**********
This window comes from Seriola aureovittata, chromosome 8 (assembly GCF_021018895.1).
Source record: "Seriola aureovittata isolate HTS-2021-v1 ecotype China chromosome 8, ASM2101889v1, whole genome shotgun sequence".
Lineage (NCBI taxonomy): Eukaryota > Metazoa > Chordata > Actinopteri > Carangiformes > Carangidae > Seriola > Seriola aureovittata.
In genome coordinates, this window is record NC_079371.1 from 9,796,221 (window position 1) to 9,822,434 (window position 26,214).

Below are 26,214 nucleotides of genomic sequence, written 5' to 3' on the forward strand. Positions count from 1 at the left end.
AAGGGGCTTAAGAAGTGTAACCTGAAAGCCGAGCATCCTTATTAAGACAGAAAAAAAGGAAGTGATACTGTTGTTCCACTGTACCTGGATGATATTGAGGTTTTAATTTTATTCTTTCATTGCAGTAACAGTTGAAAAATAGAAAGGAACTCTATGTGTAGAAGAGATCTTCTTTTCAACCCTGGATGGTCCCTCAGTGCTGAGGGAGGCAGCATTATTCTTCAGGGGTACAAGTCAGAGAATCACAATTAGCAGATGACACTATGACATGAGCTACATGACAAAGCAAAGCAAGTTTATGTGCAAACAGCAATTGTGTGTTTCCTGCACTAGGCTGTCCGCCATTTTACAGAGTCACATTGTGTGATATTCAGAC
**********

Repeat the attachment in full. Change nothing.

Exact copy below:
This window comes from Seriola aureovittata, chromosome 8 (assembly GCF_021018895.1).
Source record: "Seriola aureovittata isolate HTS-2021-v1 ecotype China chromosome 8, ASM2101889v1, whole genome shotgun sequence".
Lineage (NCBI taxonomy): Eukaryota > Metazoa > Chordata > Actinopteri > Carangiformes > Carangidae > Seriola > Seriola aureovittata.
In genome coordinates, this window is record NC_079371.1 from 9,796,221 (window position 1) to 9,822,434 (window position 26,214).

Below are 26,214 nucleotides of genomic sequence, written 5' to 3' on the forward strand. Positions count from 1 at the left end.
AAGGGGCTTAAGAAGTGTAACCTGAAAGCCGAGCATCCTTATTAAGACAGAAAAAAAGGAAGTGATACTGTTGTTCCACTGTACCTGGATGATATTGAGGTTTTAATTTTATTCTTTCATTGCAGTAACAGTTGAAAAATAGAAAGGAACTCTATGTGTAGAAGAGATCTTCTTTTCAACCCTGGATGGTCCCTCAGTGCTGAGGGAGGCAGCATTATTCTTCAGGGGTACAAGTCAGAGAATCACAATTAGCAGATGACACTATGACATGAGCTACATGACAAAGCAAAGCAAGTTTATGTGCAAACAGCAATTGTGTGTTTCCTGCACTAGGCTGTCCGCCATTTTACAGAGTCACATTGTGTGATATTCAGAC